10) Indian Pond Heron: Khawr Rowri (2) and Khawr Taqah (2).
11) Cattle Egret: seen only at the Sun Farm, Sohar
12) Western Reef Heron: common along the coast. Dark morph predominates.
13) Little Egret
14) Great White Egret
15) Purple Heron
16) Grey Heron
17) White Stork: more than 150 birds were at Sanhawt farm, Salalah on 8 Dec.
18) Glossy Ibis: seen only at Khawr Rowri (4) and at Al Maghsayl (15)
20) Greater Flamingo
21) Shelduck: 11 present at Qurayyat
28) Tufted Duck: 2 birds at Al Maghsayl
29) Black Kite: only seen at Al Beed Farm
30) Lapped-faced Vulture: 4 at Al Amerat, a flock of 33 together near Al Wasil, Whahayba Sands, probably on a carcass.
31) Egyptian Vulture: a common sight. Highest concentration at Al Amerat (100+).
32) Short-toed Eagle: seen at Wadi Sunub on 26 Nov (1), one near Wadi Bani Kalid on 5 Dec, and one at Ayn Hamran.
33) Marsh Harrier
34) Montague’s Harrier
35) Long-legged Buzzard: a juv. was present at Al Qurm Park on 23 Nov.
37) Greater Spotted Eagle: Al Qurm Park (1 on 23 Nov), Al Amerat (3), Qurayyat (1), Khawr Rowry (4)
38) Steppe Eagle: Al Amerat (30), Al Wasil (4), Wahaybah sands south of Al Mintarib on 4 Dec (5), road through Salalah mountains (2), Ayn Hamran (2).
39) Imperial Eagle: Al Amerat (1 juv), Sun Farm Sohar (1 subad), Sur Sewage Ponds (1 juv), Khawr Rowri (1 juv) and one juv at Al Maghsayl. This latter tried to catch a Bridled Tern which was soaring over the cliff at the blowholes!!
40) Verreaux’s Eagle. Bird of the trip. A magnificent adult soared for a while over my head near the Frankincense wadi along the road to Yemen.
41) Booted Eagle: Sanhawt farm (3, pale morph), Salalah.
42) Bonelli’s Eagle: 1 juv at Al Qurm P. on 26 Nov., Al Ansab lagoons (1 juv), Khawr Rowri (1 subad), Al Maghsayl (1 juv), road to Yemen (2 adults).
44) Lesser Kestrel: seen only at the Al Beed farm
46) Amur Falcon: a 1st-cy near Ras al Khabbah on 1 Dec and 2nd-cy female at the Al Beed farm. Both very confident birds. Both very confident birds.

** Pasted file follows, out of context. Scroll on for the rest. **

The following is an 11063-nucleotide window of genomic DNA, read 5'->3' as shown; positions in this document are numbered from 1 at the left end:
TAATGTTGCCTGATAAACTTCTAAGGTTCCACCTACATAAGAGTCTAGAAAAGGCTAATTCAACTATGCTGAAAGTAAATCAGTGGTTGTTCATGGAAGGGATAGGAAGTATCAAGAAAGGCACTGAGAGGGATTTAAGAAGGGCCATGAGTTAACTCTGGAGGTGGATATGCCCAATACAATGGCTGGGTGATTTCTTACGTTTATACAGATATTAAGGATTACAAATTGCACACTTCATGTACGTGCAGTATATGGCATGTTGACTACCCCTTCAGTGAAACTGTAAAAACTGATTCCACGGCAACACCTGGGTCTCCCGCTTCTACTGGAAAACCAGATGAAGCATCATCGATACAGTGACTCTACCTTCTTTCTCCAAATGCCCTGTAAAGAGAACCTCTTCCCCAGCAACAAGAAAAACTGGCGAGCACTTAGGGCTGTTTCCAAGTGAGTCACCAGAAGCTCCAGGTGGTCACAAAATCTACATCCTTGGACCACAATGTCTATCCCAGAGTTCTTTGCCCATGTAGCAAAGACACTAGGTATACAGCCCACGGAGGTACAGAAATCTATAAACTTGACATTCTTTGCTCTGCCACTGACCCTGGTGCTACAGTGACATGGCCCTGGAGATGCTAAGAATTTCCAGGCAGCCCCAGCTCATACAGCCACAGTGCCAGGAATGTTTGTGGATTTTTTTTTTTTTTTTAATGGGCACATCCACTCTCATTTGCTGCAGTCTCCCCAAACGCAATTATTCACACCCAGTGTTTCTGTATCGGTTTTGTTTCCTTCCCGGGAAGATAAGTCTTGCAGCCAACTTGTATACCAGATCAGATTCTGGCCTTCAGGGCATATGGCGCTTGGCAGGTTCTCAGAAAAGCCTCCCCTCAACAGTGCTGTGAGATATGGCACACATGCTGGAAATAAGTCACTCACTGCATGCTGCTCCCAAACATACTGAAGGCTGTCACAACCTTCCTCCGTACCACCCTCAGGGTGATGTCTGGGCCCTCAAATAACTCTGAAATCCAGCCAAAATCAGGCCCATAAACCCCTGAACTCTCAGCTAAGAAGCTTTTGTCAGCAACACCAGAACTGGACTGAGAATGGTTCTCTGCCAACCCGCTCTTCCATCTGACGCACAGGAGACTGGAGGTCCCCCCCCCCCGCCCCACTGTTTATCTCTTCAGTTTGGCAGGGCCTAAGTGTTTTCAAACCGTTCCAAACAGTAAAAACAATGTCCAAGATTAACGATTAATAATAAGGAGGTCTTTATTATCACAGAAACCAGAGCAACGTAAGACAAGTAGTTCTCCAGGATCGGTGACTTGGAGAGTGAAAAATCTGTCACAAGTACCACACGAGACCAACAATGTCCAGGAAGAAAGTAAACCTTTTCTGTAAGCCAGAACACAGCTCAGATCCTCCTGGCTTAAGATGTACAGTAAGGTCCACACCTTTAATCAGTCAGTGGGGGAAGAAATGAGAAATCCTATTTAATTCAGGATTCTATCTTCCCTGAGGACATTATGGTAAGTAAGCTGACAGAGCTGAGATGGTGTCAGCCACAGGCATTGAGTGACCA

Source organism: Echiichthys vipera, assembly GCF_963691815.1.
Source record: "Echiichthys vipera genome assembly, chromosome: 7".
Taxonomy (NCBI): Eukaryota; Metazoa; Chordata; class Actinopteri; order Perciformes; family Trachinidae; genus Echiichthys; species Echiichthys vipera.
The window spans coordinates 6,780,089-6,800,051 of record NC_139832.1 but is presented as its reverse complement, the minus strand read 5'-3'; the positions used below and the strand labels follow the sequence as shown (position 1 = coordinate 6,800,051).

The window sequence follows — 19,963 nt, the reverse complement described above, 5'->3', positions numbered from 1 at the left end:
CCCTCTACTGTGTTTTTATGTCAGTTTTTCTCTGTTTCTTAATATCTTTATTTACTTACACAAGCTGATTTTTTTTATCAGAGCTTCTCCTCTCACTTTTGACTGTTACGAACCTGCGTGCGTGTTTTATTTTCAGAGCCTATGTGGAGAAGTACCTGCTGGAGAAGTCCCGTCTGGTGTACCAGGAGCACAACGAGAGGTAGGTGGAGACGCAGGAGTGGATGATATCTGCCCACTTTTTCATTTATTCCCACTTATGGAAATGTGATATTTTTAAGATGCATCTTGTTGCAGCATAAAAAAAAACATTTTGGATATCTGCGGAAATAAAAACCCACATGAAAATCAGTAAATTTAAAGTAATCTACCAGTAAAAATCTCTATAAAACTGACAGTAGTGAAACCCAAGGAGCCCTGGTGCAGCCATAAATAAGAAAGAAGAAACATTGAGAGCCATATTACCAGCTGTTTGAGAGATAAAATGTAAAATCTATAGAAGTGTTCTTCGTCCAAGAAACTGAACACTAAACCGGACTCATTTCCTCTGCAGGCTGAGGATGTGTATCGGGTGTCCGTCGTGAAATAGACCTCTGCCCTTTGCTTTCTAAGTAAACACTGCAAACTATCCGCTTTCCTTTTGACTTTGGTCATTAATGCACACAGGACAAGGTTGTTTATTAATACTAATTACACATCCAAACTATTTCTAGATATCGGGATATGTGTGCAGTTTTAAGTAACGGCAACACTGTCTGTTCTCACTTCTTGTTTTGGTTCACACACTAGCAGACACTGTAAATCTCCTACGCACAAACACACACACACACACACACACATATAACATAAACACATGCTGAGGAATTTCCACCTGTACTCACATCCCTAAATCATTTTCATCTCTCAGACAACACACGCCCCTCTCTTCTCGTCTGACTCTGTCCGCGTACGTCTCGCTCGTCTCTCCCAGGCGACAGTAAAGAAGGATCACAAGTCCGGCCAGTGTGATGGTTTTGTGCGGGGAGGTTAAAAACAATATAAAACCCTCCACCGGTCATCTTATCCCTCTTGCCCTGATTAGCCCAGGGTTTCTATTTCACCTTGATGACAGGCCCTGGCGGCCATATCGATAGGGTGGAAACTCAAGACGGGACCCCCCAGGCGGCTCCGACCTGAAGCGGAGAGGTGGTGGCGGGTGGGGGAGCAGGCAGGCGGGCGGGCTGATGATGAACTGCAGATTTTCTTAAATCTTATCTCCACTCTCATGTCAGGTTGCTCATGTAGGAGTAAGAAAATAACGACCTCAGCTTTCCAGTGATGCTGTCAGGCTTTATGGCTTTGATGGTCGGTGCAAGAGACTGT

47) Barbary Falcon: Wadi Sunub (1) on 26 Nov.
48) Arabian Partridge: unexpectedly easy to see at Ayn Hamran. I walked quietly the upper part of the wadi bottom, as suggested in Eriksen’s book, and I saw 20-25 birds. Also seen at Ayn Razat, on the slopes above the pools (8).
49) Sand Partridge: seen in Wadi Sunub (7-8 indd) on 26 Nov., on the left slopes just after the goat-keepers’ settlements.
50) Grey Francolin: Al Qurm P. on 23 Nov (3), Al Ansab lagoon (6), Qurayyat (3), Sun Farm Sohar (6).
51) Little Crake: one at Khawr Taqah.
54) Pheasant-tailed Jacana: Khawr Taqah (1)
56) Black-winged Stilt
57) Crab Plover: seen at Khawr Al Hajar on 30 Nov (1) and 1 Dec (2).
58) Cream-coloured Courser: two birds at the Al Beed Farm.
59) Little Ringed Plover
60) Ringed Plover
61) Kentish Plover
62) Lesser Sand Plover: common along the northern coast. I did not check the Dhofar beaches for this bird. More than 15 were at the khawr outlet of Al Qurm on 26 Nov and tens at Khawr Al Hajar.
63) Greater Sand Plover: common along the northern coast. I did not check the Dhofar beaches for this bird. More than 30 were at the khawr outlet of Al Qurm on 26 Nov and tens at Khawr Al Hajar.
64) Pacific Golden Plover: at Al Qurm Park (greater pond in the rear of the park) on 23 Nov (8-10) and 26 Nov (10-11).
65) Grey Plover
66) Red-wattled Plover: a common bird in the north.
67) White-tailed Lapwing: seen only at the Sun Farm, Sohar (1).
69) Little Stint
70) Temmink’s Stint
71) Curlew Sandpiper
74) Common Snipe
75) Black-tailed Godwit
76) Bar-tailed Godwit
81) Green Sandpiper
82) Wood Sandpiper
83) Terek Sandpiper: seen only at Khawr al Hajar on 30 Nov (6-7) and 1 Dec (12).
84) Common Sandpiper
86) Red-necked Phalarope: rafts seen at sea from Ras al Hadd and Ras al Khabbah
87) Sooty Gull
88) Pallas’s Gull: Qurayyat (12-15), Ras al Hadd (3 on 11 Dec), Ras al Khabbah (1), Sur (3 on 2 Dec), Khawr Rowri (3).
89) Black-headed Gull
90) Slender-billed Gull: very common. Hundreds at Yiti and Qurayyat.
91) Siberian Gull: less numerous than Caspian Gull in the north, but the majority on the Dhofar coasts. I did not check thoroughly but nominate heuglini appeared predominant. Bigger and paler mantled birds could have been taimyrensis.
92) Caspian Gull: very common in the north, less in the Dhofar. Both barabensis (most numerous) and cachinnans.
93) Gull-billed Tern: seen only in the Dhofar
94) Caspian Tern
95) Crested Tern
96) Lesser Crested Tern: seen at Qurayyat (15-20), Al Qurm beach on 26 Nov (2), Sur on 3 Dec (1), Al Maghsayl (6-7) and singles every days at Ras al Hadd.
97) Sandwich Tern
98) Common Tern: some birds seen at Ras al Hadd, Khawr Rowry and Al Maghsayl.
99) Bridled Tern: Ras al Hadd on 2 Dec (2), Khawr Rowry (2), Raysut on 9 Dec (10), Al Maghsayl (more than 20 indd.).
100) Whiskered Tern
101) White-winged Black Terns: tens at Sun Farm Sohar
102) Lichtenstein’s Sandgrouse: flushed 7 indd. in the Wadi Sunub on 26 Nov. The birds landed not far on the slopes, so that I could get scope views of them.
103) Crowned Sandgrouse: seen at Muntasar (7).
104) Spotted Sandgrouse: only 3 at Muntasar, but 44 along the road from Al Beed Farm to Thumrayt.
105) Chestnut-bellied Sandgrouse: 38 at the Sun Farm Sohar, 1 near Ras al Khabbah on 1 Dec, 7-8 indd. at Khawr Rowri.